Lego robots aren’t the only educational tools being highlighted at NIWeek. Dean Kamen, who founded the FIRST (For Inspiration and Recognition of Science and Technology), will discuss this international contest for high school students in the closing keynote address Thursday.
Kamen, a National Inventors Hall of Fame member and winner of the National Medal of Technology, will also detail his ideas on fostering innovation within companies. But it’s the Segway inventor’s focus on FIRST that has the greatest impact on society, many feel. “Through his organization FIRST, Kamen has transformed the way our society thinks about math and science and has inspired thousands of young adults to pursue careers in science, technology and engineering,” says Ray Almgren, vice president of academic relations at National Instruments.
The winner of Kamen’s FIRST competition traveled to NIWeek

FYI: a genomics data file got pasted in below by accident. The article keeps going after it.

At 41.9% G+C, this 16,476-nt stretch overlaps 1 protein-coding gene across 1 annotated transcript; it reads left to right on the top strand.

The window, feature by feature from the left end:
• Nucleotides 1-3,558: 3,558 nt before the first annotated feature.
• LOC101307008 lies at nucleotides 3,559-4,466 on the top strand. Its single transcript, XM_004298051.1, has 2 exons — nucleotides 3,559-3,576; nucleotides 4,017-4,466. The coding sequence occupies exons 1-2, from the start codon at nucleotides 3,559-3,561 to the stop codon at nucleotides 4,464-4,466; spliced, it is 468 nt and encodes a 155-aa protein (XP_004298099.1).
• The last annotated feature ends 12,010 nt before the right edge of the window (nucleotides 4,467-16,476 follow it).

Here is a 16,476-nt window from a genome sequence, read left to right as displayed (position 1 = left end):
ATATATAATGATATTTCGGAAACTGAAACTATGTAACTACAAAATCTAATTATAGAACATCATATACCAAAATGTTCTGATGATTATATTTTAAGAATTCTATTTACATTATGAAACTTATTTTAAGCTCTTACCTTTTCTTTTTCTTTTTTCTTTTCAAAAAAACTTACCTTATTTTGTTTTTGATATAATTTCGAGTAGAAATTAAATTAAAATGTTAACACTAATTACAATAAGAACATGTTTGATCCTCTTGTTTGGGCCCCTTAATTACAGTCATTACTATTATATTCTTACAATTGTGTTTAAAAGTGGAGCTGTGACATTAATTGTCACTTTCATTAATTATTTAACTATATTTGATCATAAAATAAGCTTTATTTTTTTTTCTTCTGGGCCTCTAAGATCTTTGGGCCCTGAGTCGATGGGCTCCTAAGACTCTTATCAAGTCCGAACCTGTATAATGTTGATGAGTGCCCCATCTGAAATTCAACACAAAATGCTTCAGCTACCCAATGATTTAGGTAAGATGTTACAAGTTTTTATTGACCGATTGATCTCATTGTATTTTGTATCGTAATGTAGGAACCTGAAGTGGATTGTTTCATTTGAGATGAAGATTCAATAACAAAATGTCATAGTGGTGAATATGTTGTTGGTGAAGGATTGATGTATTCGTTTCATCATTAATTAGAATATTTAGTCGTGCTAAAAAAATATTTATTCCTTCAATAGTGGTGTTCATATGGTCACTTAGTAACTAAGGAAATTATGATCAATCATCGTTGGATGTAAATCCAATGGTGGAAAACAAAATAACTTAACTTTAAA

Last year at Hannover Fair, lots of people were talking about Industry 4.0. This is a concept that seems to have a different name in every region. I’ve been referring to it as the Industrial Internet of Things (IIoT), not to be confused with the plain old Internet of Things (IoT). Others refer to it as the Connected Industry, the smart factory concept, M2M, data extraction, and so on.
Some of the biggest self-assembled building blocks and structures made from engineered DNA have been developed by researchers at Harvard's Wyss Institute. The largest, a hexagonal prism, is one-tenth the size of an average bacterium.
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